DOGS are being hunted for their meat by illegal vendors in China – and one expert has warned the sick craze could come to the UK.
Dog meat horror: A man was killed in a car crash after he was caught killing dogs with poison darts
As calls grow for Theresa May to act after it was revealed it is not illegal to eat dog meat in the UK, the full extent of the gruesome dog meat market is coming to light.
In parts of Asia where eating dog is commonplace, strays, lost and stolen pets are often used as ingredients in meals.
And now it has been revealed some people are using homemade poison darts constructed using internet tutorials to kill – and then eat – pet dogs.
Chinese media recently highlighted a particularly shocking incident in which a dog hunter was caught poisoning another man’s dog with a dart before trying to take away the carcass.
After the furious dog owner stumbled across the macabre scene, the dog-killer told him: “If you dare to chase me, I’ll poison you with a dart.”
The man then sped away from the scene while the dog owner took chase.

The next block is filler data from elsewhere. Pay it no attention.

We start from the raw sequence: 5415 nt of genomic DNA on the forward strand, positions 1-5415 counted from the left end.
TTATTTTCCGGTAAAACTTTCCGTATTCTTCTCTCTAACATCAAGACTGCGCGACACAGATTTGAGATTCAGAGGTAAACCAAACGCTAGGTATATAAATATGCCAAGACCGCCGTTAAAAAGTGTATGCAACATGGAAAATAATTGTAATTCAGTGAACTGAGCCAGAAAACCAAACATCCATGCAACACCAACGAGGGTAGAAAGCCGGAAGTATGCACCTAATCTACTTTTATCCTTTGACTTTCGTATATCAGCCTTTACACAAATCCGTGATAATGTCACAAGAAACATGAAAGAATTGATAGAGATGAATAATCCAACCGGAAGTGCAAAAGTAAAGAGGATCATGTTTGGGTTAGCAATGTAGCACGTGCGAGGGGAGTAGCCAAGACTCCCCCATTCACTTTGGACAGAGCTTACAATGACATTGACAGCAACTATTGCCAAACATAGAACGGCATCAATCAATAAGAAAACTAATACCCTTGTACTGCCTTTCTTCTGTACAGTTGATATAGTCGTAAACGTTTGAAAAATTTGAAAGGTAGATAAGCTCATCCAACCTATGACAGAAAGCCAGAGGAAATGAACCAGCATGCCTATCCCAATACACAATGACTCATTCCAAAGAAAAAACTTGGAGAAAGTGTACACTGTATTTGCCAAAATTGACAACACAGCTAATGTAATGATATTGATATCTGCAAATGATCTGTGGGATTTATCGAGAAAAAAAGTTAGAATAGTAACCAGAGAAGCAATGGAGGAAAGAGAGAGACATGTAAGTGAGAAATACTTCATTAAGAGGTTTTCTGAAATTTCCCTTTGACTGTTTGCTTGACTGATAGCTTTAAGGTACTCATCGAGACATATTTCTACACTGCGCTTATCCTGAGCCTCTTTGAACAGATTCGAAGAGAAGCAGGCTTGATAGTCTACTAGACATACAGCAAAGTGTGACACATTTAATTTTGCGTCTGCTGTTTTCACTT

The chase ended when the dog owner ploughed his motorcycle into the dog hunter’s, accidentally killing him.
And now a animal rights campaigner has warned dog hunting could come to the UK.
Gordon Mak, a spokesman from the World Dog Alliance (WDA), said it is “possible similar instances could happen in the UK”.
He added: “The materials required to make a poison dart are highly accessible. Guides are easy to find on the internet too.
“This is why dog meat industry brings so much harm to the society.”
Last September a restaurant owner who killed dogs for hot pots surrendered after a vigilante chased him in China.
Cases of dogs being killed for meat are on the rise in the US
Eight dog carcasses were found inside his car when police searched his vehicle.
With a burgeoning dog meat market in the West, several dog meat vendors have been arrested for selling meat in the US.
Over 30,000,000 dogs are slaughtered for human consumption every year, mainly in Asian countries.
Out of this, 70 percent are stolen pets, the WDA claims.
Half of UK households have a pet and freedom of information requests to UK police forces have found dog thefts are on the rise.
In 2013, 1,491 dogs were reported stolen, 1,599 in 2014, 1,776 in 2015, and 1,774 in 2016.
The WDA said: “We fear some of the stolen dogs have become meals for dog-eaters like many other countries.”